The Syrian civil war has dominated news headlines since 2011. It initially started with pro-democracy protests, but over time it has evolved from into the most complex conflict of the 21st century. While Assad has committed mass slaughter without interruption for years now, there has been a recent surge in war crimes due to the assault on Eastern Ghouta, in Southwestern Syria. This marks one of the most barbaric phases of the war so far, with hundreds dead and hundreds more destined to die. The U.N. and the Western powers are the only ones who can stop this campaign of extermination, yet they do nothing.

Assad and Putin spit on international law through their conduct in Eastern Ghouta. Napalm, chlorine gas and barrel bombs have all been used extensively on 400,000 innocent civilians who have no means of escape from the hell they live in. Markets, hospitals and schools have been deliberately targeted by Syrian and Russian forces to maximise the destruction of civil society. On top of this, the only convoy that has been allowed into the besieged enclave had 70% of its supplies confiscated by the regime and was forced to leave early due to constant aerial bombardment. War crimes are being committed on a scale not seen since WW2 but there is little chance of any prosecutions being brought forward any time soon.

The U.N. has proved to be utterly ineffective at dealing with the Syrian crisis. Countless resolutions have been defied with impunity and all attempts to investigate Assad or Putin’s human rights abuses have been blocked at every turn. An example of the impotence of the Security Council was the short-lived ceasefire in Eastern Ghouta, which lasted a grand total of 30 minutes rather than the planned 30 days. The West has become used to images of screaming bloodied children being broadcasted from Syria, the sympathy and outrage which was in surplus in 2011 has nearly run out. Parallels can be seen with the Bosnian crisis in the 1990s, when the U.N. stood by and watched as Serb militias brought death camps back to Europe.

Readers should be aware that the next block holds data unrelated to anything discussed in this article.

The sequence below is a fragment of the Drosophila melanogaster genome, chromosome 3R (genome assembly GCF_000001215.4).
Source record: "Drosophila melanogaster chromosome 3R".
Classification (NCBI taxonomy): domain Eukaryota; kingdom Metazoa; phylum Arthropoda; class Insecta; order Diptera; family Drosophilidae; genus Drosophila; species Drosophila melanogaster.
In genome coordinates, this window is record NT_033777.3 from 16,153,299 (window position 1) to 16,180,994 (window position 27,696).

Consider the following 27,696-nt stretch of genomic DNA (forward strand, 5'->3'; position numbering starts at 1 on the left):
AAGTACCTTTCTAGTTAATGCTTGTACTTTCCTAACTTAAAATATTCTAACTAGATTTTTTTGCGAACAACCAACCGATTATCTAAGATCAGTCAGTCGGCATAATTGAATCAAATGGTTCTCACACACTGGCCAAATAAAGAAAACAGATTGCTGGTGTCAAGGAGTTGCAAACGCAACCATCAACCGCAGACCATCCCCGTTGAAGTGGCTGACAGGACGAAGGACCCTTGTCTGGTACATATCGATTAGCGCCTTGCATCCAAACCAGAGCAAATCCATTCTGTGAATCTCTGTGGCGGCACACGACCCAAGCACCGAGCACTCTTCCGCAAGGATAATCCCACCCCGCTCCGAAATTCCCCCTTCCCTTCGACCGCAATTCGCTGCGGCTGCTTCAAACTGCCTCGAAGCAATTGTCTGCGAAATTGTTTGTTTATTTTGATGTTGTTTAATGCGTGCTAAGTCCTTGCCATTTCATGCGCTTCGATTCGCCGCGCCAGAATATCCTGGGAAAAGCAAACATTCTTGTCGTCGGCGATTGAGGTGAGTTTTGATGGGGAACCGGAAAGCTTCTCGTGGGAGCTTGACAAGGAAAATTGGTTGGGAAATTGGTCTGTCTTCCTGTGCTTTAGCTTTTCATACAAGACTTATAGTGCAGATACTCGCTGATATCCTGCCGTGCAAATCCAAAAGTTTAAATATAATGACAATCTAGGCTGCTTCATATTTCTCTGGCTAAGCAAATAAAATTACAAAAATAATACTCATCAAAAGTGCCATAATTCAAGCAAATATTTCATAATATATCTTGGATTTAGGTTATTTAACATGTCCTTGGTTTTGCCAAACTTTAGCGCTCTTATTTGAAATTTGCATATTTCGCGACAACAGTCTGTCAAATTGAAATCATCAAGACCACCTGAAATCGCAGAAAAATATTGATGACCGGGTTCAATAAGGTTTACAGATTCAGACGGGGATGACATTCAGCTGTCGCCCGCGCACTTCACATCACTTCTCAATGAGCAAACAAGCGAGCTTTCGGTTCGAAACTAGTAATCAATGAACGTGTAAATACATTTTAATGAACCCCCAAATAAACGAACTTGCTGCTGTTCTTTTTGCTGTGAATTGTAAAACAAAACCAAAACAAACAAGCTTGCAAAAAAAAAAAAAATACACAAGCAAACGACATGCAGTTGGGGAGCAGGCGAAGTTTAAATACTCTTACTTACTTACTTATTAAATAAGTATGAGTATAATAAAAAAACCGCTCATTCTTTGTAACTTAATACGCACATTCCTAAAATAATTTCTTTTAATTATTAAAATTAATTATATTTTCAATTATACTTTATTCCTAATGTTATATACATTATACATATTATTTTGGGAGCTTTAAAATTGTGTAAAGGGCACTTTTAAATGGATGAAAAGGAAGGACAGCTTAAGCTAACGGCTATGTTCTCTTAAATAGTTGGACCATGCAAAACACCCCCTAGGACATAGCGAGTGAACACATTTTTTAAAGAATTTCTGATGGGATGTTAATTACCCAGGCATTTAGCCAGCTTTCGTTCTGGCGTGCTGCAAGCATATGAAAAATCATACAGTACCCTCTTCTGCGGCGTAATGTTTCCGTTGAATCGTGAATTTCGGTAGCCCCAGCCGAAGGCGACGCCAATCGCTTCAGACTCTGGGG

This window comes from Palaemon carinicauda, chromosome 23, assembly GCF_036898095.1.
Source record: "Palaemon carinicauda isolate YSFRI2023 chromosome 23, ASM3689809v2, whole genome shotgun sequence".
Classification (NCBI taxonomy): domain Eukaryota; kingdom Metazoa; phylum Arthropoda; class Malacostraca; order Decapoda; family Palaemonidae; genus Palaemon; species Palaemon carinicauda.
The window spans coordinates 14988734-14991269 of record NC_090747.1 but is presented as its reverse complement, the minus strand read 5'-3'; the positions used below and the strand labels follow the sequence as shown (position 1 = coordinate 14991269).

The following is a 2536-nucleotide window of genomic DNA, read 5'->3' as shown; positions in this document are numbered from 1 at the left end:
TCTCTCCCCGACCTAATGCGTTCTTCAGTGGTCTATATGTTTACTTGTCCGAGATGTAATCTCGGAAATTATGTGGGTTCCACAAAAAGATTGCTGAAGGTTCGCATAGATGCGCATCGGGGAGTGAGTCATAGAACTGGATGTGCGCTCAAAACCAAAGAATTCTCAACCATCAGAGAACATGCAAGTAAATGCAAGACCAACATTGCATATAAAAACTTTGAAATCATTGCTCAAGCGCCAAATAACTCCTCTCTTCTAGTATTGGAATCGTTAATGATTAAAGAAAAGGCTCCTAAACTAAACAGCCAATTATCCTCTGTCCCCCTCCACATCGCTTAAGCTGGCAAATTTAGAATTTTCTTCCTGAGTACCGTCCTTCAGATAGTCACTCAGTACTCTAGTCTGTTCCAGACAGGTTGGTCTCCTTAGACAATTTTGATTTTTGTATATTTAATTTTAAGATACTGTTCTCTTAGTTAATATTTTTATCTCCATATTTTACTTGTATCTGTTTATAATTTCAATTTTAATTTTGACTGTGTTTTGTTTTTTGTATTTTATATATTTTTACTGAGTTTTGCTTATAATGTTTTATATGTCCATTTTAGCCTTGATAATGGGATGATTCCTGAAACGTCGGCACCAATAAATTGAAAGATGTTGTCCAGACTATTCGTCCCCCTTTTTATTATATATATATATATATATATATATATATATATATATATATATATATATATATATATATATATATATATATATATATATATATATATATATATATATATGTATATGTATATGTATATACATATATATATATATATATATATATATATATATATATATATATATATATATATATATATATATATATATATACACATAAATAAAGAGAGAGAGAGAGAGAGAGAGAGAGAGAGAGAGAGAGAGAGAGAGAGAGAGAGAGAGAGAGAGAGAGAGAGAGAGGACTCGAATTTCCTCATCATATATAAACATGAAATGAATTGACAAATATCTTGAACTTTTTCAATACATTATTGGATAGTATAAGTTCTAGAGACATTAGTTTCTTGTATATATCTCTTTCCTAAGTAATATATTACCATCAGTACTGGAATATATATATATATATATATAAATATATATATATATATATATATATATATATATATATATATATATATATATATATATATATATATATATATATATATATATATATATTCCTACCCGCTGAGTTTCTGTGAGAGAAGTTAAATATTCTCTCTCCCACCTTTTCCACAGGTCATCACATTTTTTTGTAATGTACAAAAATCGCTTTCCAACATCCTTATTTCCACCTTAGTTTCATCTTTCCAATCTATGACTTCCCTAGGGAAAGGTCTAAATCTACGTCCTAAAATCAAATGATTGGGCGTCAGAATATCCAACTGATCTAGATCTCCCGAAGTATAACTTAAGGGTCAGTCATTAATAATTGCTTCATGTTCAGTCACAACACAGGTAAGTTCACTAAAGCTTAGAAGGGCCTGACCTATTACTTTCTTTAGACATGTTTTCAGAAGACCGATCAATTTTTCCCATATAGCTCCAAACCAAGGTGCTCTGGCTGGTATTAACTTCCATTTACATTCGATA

While there isn’t much left of Syria, there is still time to preserve what remains and stop Assad’s campaign of extermination. The U.S. has proven that it is willing to act against the regime. For example, it carried out airstrikes against Assad when he used sarin gas in 2017. Moreover, the Syrian air force could be easily crippled if there was the political willpower in the international community to do so, especially with the ample evidence available as to why this would be the best course of action to take. It may be that by the time this article goes online there has been some form of humanitarian intervention, or equally Assad could have conquered Eastern Ghouta leaving thousands of innocent civilians dead. Either way, something drastic needs to be done soon or else the Syrian Civil War will be seen as another textbook example of how the international community failed to uphold international law.

Cameron Forbes

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